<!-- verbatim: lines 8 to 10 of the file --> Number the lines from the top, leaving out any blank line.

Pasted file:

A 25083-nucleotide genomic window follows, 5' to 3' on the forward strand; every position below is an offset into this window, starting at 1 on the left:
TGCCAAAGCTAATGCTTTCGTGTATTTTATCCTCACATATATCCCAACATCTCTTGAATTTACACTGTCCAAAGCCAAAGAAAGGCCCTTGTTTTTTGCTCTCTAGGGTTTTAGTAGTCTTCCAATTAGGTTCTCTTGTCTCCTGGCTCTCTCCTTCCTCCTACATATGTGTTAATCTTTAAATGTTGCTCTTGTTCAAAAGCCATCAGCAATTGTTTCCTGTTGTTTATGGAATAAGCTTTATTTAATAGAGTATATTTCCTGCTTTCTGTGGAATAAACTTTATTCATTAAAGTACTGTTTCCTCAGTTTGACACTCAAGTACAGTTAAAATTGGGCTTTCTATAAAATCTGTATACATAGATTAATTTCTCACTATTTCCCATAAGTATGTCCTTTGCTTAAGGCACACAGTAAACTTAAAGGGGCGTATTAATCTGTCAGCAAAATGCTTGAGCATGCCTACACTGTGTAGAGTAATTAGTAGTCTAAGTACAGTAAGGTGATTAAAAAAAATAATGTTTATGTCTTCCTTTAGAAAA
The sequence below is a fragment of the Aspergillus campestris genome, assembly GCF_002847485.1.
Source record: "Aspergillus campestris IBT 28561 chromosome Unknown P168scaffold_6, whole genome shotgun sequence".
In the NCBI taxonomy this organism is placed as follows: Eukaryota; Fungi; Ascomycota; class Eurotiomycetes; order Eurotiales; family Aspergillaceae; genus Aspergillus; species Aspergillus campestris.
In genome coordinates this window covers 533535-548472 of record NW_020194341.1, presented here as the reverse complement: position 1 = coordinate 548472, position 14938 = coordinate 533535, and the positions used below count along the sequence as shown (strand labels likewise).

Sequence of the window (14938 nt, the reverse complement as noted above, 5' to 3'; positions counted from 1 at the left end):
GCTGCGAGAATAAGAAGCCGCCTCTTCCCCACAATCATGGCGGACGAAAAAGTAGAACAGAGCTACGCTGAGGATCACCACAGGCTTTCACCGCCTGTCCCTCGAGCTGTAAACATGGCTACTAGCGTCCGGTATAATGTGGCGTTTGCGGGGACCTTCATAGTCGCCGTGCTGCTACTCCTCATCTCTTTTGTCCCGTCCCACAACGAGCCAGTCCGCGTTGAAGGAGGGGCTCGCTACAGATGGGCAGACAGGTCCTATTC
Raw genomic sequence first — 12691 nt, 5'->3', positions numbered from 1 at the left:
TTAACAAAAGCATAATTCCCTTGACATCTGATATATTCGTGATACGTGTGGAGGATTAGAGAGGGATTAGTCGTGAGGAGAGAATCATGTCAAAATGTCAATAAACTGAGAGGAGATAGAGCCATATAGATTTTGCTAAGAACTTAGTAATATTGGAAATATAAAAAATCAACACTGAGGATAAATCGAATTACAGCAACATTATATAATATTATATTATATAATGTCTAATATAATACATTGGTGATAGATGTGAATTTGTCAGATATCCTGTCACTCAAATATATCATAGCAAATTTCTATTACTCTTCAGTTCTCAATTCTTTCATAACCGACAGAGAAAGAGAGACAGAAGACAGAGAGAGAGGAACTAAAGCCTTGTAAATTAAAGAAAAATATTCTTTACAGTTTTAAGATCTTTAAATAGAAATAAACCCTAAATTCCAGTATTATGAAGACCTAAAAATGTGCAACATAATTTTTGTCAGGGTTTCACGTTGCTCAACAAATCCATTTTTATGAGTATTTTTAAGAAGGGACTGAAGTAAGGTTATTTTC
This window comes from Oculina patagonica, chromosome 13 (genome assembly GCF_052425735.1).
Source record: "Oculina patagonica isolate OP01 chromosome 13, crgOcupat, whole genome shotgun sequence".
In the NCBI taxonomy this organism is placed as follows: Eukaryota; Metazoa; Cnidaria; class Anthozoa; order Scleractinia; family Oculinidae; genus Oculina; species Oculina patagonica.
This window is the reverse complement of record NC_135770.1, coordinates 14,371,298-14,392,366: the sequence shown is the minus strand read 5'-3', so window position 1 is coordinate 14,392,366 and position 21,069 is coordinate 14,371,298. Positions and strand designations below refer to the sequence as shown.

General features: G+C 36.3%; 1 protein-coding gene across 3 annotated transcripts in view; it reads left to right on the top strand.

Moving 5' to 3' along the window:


GCTGCGAGAATAAGAAGCCGCCTCTTCCCCACAATCATGGCGGACGAAAAAGTAGAACAGAGCTACGCTGAGGATCACCACAGGCTTTCACCGCCTGTCCCTCGAGCTGTAAACATGGCTACTAGCGTCCGGTATAATGTGGCGTTTGCGGGGACCTTCATAGTCGCCGTGCTGCTACTCCTCATCTCTTTTGTCCCGTCCCACAACGAGCCAGTCCGCGTTGAAGGAGGGGCTCGCTACAGATGGGCAGACAGGTCCTATTC
Raw genomic sequence first — 12691 nt, 5'->3', positions numbered from 1 at the left:
TTAACAAAAGCATAATTCCCTTGACATCTGATATATTCGTGATACGTGTGGAGGATTAGAGAGGGATTAGTCGTGAGGAGAGAATCATGTCAAAATGTCAATAAACTGAGAGGAGATAGAGCCATATAGATTTTGCTAAGAACTTAGTAATATTGGAAATATAAAAAATCAACACTGAGGATAAATCGAATTACAGCAACATTATATAATATTATATTATATAATGTCTAATATAATACATTGGTGATAGATGTGAATTTGTCAGATATCCTGTCACTCAAATATATCATAGCAAATTTCTATTACTCTTCAGTTCTCAATTCTTTCATAACCGACAGAGAAAGAGAGACAGAAGACAGAGAGAGAGGAACTAAAGCCTTGTAAATTAAAGAAAAATATTCTTTACAGTTTTAAGATCTTTAAATAGAAATAAACCCTAAATTCCAGTATTATGAAGACCTAAAAATGTGCAACATAATTTTTGTCAGGGTTTCACGTTGCTCAACAAATCCATTTTTATGAGTATTTTTAAGAAGGGACTGAAGTAAGGTTATTTTC